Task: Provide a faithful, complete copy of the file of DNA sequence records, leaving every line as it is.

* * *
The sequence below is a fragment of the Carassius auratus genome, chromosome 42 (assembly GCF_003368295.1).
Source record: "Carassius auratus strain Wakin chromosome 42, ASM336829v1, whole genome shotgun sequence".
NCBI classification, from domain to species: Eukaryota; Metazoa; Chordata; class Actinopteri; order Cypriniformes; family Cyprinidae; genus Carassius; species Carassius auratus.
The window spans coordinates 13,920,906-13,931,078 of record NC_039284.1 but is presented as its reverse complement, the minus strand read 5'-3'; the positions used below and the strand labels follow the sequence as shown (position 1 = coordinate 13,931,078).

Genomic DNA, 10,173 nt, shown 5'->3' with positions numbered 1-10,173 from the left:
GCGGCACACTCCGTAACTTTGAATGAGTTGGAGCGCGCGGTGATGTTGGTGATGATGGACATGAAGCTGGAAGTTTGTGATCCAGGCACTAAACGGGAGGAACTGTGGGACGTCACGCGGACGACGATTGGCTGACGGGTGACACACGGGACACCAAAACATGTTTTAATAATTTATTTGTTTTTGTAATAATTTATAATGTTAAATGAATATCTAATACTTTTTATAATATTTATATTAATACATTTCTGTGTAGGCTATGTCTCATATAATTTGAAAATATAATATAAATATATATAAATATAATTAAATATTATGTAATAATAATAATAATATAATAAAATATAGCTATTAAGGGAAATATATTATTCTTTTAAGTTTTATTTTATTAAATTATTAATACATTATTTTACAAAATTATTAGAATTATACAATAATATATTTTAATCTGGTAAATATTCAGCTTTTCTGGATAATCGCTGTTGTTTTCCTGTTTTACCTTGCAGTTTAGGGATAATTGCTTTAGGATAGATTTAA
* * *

The sequence below is a fragment of the Carassius auratus genome, chromosome 42 (assembly GCF_003368295.1).
Source record: "Carassius auratus strain Wakin chromosome 42, ASM336829v1, whole genome shotgun sequence".
NCBI classification, from domain to species: Eukaryota; Metazoa; Chordata; class Actinopteri; order Cypriniformes; family Cyprinidae; genus Carassius; species Carassius auratus.
The window spans coordinates 13,920,906-13,931,078 of record NC_039284.1 but is presented as its reverse complement, the minus strand read 5'-3'; the positions used below and the strand labels follow the sequence as shown (position 1 = coordinate 13,931,078).

Genomic DNA, 10,173 nt, shown 5'->3' with positions numbered 1-10,173 from the left:
GCGGCACACTCCGTAACTTTGAATGAGTTGGAGCGCGCGGTGATGTTGGTGATGATGGACATGAAGCTGGAAGTTTGTGATCCAGGCACTAAACGGGAGGAACTGTGGGACGTCACGCGGACGACGATTGGCTGACGGGTGACACACGGGACACCAAAACATGTTTTAATAATTTATTTGTTTTTGTAATAATTTATAATGTTAAATGAATATCTAATACTTTTTATAATATTTATATTAATACATTTCTGTGTAGGCTATGTCTCATATAATTTGAAAATATAATATAAATATATATAAATATAATTAAATATTATGTAATAATAATAATAATATAATAAAATATAGCTATTAAGGGAAATATATTATTCTTTTAAGTTTTATTTTATTAAATTATTAATACATTATTTTACAAAATTATTAGAATTATACAATAATATATTTTAATCTGGTAAATATTCAGCTTTTCTGGATAATCGCTGTTGTTTTCCTGTTTTACCTTGCAGTTTAGGGATAATTGCTTTAGGATAGATTTAA